With the advancement of space research, more time and money has recently been invested in technologies that enable efficient use of space resources. In all of these endeavors, the focus has been on finding the best way to produce Oxygen on the Moon. For the past several years, research has been under way on how human habitation on the moon can be sustained.
Now the surface of the moon has been found to have enough oxygen, which could keep 8 billion people alive for a million years. Studies are now focused on how to make this oxygen breathable for humans in such a situation.
In October, the Australian Space Agency and NASA signed an agreement to send an Australian-built rover to the moon under the Artemis program, aimed at collecting lunar rocks that could provide breathable oxygen to the moon.
The lunar atmosphere is very thin and consists mainly of hydrogen, neon and argon gases. It does not contain the oxygen required for humans and mammals.
There is actually a lot of oxygen on the moon. Not only is it in the form of gas, but it is also in the rock layer that covers the moon and in the fine dust called regolith. If we could extract oxygen from such a layer, would that be enough to sustain human life on the moon? Research on this was ongoing.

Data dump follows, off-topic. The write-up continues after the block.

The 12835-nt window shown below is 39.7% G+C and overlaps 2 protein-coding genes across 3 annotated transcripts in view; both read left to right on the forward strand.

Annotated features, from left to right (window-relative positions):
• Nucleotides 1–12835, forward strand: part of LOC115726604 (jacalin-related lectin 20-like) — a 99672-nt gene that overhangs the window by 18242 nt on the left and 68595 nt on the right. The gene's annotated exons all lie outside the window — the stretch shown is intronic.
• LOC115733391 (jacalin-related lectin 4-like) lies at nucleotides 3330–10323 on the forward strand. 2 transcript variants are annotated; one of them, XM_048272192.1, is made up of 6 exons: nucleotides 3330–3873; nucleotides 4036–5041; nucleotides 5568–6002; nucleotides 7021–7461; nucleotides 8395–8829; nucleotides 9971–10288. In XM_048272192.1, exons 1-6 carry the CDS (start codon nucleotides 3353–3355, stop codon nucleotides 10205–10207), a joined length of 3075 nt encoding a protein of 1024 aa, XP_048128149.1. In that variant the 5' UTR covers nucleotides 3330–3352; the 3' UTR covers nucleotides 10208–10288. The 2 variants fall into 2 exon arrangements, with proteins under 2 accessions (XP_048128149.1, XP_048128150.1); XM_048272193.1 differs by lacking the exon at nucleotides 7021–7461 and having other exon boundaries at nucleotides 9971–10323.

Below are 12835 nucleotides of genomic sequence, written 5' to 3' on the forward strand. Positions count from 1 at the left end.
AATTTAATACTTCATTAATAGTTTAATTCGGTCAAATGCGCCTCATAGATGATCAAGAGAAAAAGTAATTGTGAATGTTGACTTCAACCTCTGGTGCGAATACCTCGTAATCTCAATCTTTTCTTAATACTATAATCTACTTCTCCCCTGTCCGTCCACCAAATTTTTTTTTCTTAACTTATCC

The lunar regolith is made up of about 45 percent oxygen. Each cubic meter of lunar regolith contains an average of 1.4 tons of minerals with about 630 kilograms of oxygen. NASA estimates that humans need about 800 grams of oxygen per day to survive.
So 630 kg of oxygen will keep a person alive for about two years (or more). The top ten meters above the lunar surface will provide enough oxygen for all the eight billion people on Earth to breathe for about 100,000 years. But it will also depend on how effectively we extract and use oxygen.